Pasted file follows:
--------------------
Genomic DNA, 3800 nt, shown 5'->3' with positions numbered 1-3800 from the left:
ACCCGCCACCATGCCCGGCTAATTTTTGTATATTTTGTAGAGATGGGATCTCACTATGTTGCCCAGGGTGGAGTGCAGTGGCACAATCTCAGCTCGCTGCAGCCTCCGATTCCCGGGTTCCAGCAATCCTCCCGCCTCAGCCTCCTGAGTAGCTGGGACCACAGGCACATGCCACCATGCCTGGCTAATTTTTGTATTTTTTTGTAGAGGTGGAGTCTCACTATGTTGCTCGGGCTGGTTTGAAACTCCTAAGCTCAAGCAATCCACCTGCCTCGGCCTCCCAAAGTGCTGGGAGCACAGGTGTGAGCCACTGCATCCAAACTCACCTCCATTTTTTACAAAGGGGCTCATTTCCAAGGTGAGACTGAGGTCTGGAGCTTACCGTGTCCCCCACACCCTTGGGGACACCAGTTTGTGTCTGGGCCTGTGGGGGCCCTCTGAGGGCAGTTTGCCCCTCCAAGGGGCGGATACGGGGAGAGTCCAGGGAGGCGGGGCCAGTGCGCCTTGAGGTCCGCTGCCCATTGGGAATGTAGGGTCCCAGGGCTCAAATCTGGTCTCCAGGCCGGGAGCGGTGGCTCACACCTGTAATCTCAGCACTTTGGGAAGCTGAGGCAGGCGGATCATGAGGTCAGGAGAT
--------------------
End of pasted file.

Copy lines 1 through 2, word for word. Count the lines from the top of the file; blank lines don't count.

Genomic DNA, 3800 nt, shown 5'->3' with positions numbered 1-3800 from the left:
ACCCGCCACCATGCCCGGCTAATTTTTGTATATTTTGTAGAGATGGGATCTCACTATGTTGCCCAGGGTGGAGTGCAGTGGCACAATCTCAGCTCGCTGCAGCCTCCGATTCCCGGGTTCCAGCAATCCTCCCGCCTCAGCCTCCTGAGTAGCTGGGACCACAGGCACATGCCACCATGCCTGGCTAATTTTTGTATTTTTTTGTAGAGGTGGAGTCTCACTATGTTGCTCGGGCTGGTTTGAAACTCCTAAGCTCAAGCAATCCACCTGCCTCGGCCTCCCAAAGTGCTGGGAGCACAGGTGTGAGCCACTGCATCCAAACTCACCTCCATTTTTTACAAAGGGGCTCATTTCCAAGGTGAGACTGAGGTCTGGAGCTTACCGTGTCCCCCACACCCTTGGGGACACCAGTTTGTGTCTGGGCCTGTGGGGGCCCTCTGAGGGCAGTTTGCCCCTCCAAGGGGCGGATACGGGGAGAGTCCAGGGAGGCGGGGCCAGTGCGCCTTGAGGTCCGCTGCCCATTGGGAATGTAGGGTCCCAGGGCTCAAATCTGGTCTCCAGGCCGGGAGCGGTGGCTCACACCTGTAATCTCAGCACTTTGGGAAGCTGAGGCAGGCGGATCATGAGGTCAGGAGAT